Get On The Music Boat

When it comes to online video, music is the single biggest lost opportunity for brands.

It baffles me how a brand can spend $30,000 to $300,000 on product marketing and consumer outreach videos, then not spend another 5% for professional music from either established or unknown artists. After all, in 1928, Warner Bros. saw 5000% profit margins from its first “talkies” -- films that were primarily musical in nature. More recently, Apple turned the tech industry on its ear through music. 

Music affects people. The Pied Piper is a parable -- but it’s also grounded in truth. It’s not just mice that respond to music. People do, too.

And brands aren’t forced to license music from well-established artists. Connect the dots:

DOT ONE While it is difficult to assign an exact number, it’s consensus that several million (that’s million) artists and bands are on MySpace.

DOT TWO Even Michelangelo was paid for the Sistine Chapel.

Patronage of the arts is a time-honored tradition -- a tradition brands have the opportunity to carry forward. Michelangelo took money from the Pope to paint the ceiling of his world’s most important religious real estate.  There surely are bands on MySpace that wouldn’t mind moving from “starving” to “slightly well-fed” artists by having their music in a branded product video.

Finding credible artists without high costs isn’t as daunting as it might seem:

  • Check out the lesser-known artists at music festivals like Outside Lands and Coachella.
  • Roam the sidewalks of 6th Street in Austin at SXSW.
  • Or simply watch for who’s coming through town at your smaller music venues.

Here’s the best part: pick the right music, and brands have the opportunity to be labeled as “cool” and “relevant” when the artists make it big. Your brand might even get credit for breaking the band to a wider audience. 

Maybe you should pay a little more attention to that band busking on the street corner or in the farmer’s market.

They could be your ticket to video success.

5 comments about "Get On The Music Boat".
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  1. Suzanne Levison from SLS Creative Search, November 30, 2011 at 12:32 p.m.

    I couldn't agree with you more. Excellent topic.

  2. The digital Hobo from, November 30, 2011 at 12:57 p.m.

    I honestly can't connect the dots. What is the point here? Online video creators should buy music for their videos? For what purpose?

    What circumstance does licensing better music help brands in online video? I don't disagree with the facts you are laying out, but I don't understand how they add up to "the single biggest lost opportunity for brands." Seems more like lost revenue for music creators to me.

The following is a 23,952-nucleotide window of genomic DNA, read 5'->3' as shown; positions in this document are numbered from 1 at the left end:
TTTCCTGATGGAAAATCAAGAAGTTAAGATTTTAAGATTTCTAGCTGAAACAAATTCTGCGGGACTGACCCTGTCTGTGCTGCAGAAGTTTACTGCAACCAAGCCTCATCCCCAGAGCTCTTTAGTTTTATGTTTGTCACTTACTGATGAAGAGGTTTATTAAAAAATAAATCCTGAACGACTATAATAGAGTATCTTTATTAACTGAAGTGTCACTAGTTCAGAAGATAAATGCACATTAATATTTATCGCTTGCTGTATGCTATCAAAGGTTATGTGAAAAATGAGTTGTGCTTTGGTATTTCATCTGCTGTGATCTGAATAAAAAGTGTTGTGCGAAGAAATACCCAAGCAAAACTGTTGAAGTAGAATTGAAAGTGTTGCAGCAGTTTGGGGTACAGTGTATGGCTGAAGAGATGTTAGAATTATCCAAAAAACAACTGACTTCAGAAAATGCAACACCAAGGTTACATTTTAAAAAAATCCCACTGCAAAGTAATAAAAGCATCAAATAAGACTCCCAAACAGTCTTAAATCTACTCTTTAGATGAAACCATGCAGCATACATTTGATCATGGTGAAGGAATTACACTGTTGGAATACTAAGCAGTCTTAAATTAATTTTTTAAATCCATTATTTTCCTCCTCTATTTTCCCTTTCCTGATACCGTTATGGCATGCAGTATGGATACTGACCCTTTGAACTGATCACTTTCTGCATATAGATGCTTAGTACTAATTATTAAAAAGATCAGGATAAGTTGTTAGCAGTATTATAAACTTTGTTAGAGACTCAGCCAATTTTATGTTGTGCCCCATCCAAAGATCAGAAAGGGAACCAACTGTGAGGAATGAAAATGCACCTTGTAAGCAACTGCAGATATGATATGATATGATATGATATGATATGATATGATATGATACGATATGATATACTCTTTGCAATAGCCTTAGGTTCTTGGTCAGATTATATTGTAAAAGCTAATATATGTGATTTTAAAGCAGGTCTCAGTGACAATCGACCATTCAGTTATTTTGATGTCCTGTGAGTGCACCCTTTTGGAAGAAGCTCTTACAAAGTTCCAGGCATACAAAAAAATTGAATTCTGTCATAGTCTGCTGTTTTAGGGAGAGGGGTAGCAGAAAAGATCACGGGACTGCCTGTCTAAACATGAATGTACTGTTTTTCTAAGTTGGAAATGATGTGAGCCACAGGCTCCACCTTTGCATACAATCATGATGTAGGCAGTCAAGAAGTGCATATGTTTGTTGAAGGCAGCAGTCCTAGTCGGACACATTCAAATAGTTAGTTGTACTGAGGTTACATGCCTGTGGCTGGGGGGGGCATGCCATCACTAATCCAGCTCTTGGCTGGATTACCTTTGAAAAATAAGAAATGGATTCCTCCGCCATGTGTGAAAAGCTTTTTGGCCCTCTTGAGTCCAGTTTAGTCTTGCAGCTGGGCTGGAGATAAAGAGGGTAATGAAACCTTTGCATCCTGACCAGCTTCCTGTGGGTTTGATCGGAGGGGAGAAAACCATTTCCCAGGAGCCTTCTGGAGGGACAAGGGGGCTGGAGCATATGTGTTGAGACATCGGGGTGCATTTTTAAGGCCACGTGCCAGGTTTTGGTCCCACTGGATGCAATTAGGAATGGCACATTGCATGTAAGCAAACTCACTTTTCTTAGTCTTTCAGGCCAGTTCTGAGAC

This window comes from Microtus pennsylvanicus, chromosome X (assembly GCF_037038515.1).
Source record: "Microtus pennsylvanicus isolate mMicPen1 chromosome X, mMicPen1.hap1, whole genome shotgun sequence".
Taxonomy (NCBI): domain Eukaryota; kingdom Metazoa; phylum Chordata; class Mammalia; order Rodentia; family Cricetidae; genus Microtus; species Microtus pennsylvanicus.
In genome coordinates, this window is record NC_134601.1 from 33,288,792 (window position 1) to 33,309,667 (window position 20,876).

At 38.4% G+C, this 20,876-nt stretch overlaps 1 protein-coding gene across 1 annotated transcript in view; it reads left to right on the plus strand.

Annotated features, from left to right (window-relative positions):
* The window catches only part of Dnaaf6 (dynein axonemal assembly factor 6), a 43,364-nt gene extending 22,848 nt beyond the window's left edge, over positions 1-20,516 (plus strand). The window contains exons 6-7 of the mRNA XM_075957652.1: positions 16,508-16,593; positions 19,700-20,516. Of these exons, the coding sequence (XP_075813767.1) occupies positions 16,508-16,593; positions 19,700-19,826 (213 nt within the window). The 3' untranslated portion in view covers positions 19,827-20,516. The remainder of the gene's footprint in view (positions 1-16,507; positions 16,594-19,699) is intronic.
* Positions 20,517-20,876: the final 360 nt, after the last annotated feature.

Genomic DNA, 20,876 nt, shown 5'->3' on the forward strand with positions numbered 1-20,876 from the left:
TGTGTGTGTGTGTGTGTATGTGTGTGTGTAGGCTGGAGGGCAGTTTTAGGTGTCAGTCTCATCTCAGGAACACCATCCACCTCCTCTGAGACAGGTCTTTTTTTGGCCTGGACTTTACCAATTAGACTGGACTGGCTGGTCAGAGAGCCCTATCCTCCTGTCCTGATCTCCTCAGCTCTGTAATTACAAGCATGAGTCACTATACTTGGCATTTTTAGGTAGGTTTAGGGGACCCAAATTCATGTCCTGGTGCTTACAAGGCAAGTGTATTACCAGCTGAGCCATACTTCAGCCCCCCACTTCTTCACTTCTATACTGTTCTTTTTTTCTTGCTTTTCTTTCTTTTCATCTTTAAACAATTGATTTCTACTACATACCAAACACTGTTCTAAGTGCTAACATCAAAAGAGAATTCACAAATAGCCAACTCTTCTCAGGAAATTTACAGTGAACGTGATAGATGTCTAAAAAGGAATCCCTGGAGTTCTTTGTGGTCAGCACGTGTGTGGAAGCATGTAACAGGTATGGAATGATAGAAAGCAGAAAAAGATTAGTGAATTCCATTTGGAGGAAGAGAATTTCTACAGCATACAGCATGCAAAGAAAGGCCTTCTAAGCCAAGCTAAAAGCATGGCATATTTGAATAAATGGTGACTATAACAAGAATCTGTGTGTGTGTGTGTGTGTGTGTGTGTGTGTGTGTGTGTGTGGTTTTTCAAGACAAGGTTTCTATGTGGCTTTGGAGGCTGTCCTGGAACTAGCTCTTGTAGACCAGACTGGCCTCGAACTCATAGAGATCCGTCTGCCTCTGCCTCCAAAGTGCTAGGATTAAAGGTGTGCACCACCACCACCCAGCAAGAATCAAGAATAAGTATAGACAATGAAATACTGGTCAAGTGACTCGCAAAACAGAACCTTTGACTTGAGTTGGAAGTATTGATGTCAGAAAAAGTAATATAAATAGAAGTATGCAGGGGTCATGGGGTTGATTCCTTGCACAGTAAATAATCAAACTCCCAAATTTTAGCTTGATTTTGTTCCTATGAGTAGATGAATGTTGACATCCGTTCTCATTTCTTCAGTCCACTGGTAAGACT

And lets not forget, there's a long history of bands and brands getting hitched.

  3. George Giatzis from JamLoop, November 30, 2011 at 1:45 p.m.

    I'll chime in to say that music stirs passion and any opportunity to wrap a brand around music should be considered. The question, however, is whether or not unknown music "moves the needle" the way we already know popular music does. There's a reason why the history of bands & brands becoming hitched exists. Associate with an artist who has any sort of fan base and you've significantly enhanced your brand's image among those fans. A phenomenon I witnessed involves a client of mine who webcasts live concerts. During a recent webcast I saw multiple messages from fans THANKING the concert webcast SPONSOR for helping to bring them the experience of watching that musical event! How often do we see the audience thank the sponsor?! Now that's PASSION!

  4. Mike Mcgrath from RealXstream PTY LTD, November 30, 2011 at 6:28 p.m.

    The right music can make or break a particular video. And for Brands is helps create emotion and establish a connection with consumers.
    My company spent weeks trawling for a wide range of tunes for the long-tail reality TV tandem skydiving videos that we produce and share for skydiving businesses and their customers around the world.

    Each video is identical in format but different because each customer is unique. We had to approach music artists individually and request permission to use their soundtrack before we could get up and running. It took time but it was worth it! Now we provide the soundtrack to some of the most intense moments of our customers lives. :-)
    Wish Soundtrack Records were around 2 years ago...

  5. Bryan Boettger from Reevuit, December 1, 2011 at 4:30 p.m.

    @TheDigitalHobo: Two big lost opportunities: 1) brands don't use any music in their videos and thus make them incredibly dull and 2) much more often, they use stock music, and BAD stock music at that, instead of pairing up with local artists. Pairing up with local artists would help brands get better quality music, would help fund starving artists and would introduce consumers to new music/artists that could create a longterm, beneficial effect for the brand.

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